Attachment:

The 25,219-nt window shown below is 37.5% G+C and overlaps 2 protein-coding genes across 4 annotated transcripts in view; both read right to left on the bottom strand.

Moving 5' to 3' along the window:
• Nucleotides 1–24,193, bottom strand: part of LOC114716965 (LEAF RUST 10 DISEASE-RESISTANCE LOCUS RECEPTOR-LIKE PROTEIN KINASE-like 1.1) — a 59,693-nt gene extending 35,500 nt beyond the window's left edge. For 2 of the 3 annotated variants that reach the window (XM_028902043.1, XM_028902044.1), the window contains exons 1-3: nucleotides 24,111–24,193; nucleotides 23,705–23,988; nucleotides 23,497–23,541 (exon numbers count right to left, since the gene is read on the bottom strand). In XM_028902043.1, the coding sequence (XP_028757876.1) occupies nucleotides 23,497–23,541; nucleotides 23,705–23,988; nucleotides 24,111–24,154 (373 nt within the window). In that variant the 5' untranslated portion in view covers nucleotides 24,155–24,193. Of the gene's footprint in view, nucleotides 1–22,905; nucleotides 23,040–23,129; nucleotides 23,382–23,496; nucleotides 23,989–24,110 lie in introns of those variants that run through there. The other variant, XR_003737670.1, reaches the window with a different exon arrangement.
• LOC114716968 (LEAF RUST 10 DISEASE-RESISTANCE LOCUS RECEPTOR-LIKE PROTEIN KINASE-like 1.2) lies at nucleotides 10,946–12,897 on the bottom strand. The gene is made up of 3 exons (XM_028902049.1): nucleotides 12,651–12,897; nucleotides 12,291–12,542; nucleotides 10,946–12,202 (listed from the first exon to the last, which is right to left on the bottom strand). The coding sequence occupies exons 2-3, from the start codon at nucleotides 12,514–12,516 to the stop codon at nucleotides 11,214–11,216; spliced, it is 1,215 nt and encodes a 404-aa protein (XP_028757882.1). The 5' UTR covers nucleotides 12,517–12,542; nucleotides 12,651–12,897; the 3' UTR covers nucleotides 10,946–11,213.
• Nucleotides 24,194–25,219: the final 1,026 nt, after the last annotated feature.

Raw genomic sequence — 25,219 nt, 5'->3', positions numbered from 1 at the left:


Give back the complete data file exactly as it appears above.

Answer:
The 25,219-nt window shown below is 37.5% G+C and overlaps 2 protein-coding genes across 4 annotated transcripts in view; both read right to left on the bottom strand.

Moving 5' to 3' along the window:
• Nucleotides 1–24,193, bottom strand: part of LOC114716965 (LEAF RUST 10 DISEASE-RESISTANCE LOCUS RECEPTOR-LIKE PROTEIN KINASE-like 1.1) — a 59,693-nt gene extending 35,500 nt beyond the window's left edge. For 2 of the 3 annotated variants that reach the window (XM_028902043.1, XM_028902044.1), the window contains exons 1-3: nucleotides 24,111–24,193; nucleotides 23,705–23,988; nucleotides 23,497–23,541 (exon numbers count right to left, since the gene is read on the bottom strand). In XM_028902043.1, the coding sequence (XP_028757876.1) occupies nucleotides 23,497–23,541; nucleotides 23,705–23,988; nucleotides 24,111–24,154 (373 nt within the window). In that variant the 5' untranslated portion in view covers nucleotides 24,155–24,193. Of the gene's footprint in view, nucleotides 1–22,905; nucleotides 23,040–23,129; nucleotides 23,382–23,496; nucleotides 23,989–24,110 lie in introns of those variants that run through there. The other variant, XR_003737670.1, reaches the window with a different exon arrangement.
• LOC114716968 (LEAF RUST 10 DISEASE-RESISTANCE LOCUS RECEPTOR-LIKE PROTEIN KINASE-like 1.2) lies at nucleotides 10,946–12,897 on the bottom strand. The gene is made up of 3 exons (XM_028902049.1): nucleotides 12,651–12,897; nucleotides 12,291–12,542; nucleotides 10,946–12,202 (listed from the first exon to the last, which is right to left on the bottom strand). The coding sequence occupies exons 2-3, from the start codon at nucleotides 12,514–12,516 to the stop codon at nucleotides 11,214–11,216; spliced, it is 1,215 nt and encodes a 404-aa protein (XP_028757882.1). The 5' UTR covers nucleotides 12,517–12,542; nucleotides 12,651–12,897; the 3' UTR covers nucleotides 10,946–11,213.
• Nucleotides 24,194–25,219: the final 1,026 nt, after the last annotated feature.

Raw genomic sequence — 25,219 nt, 5'->3', positions numbered from 1 at the left: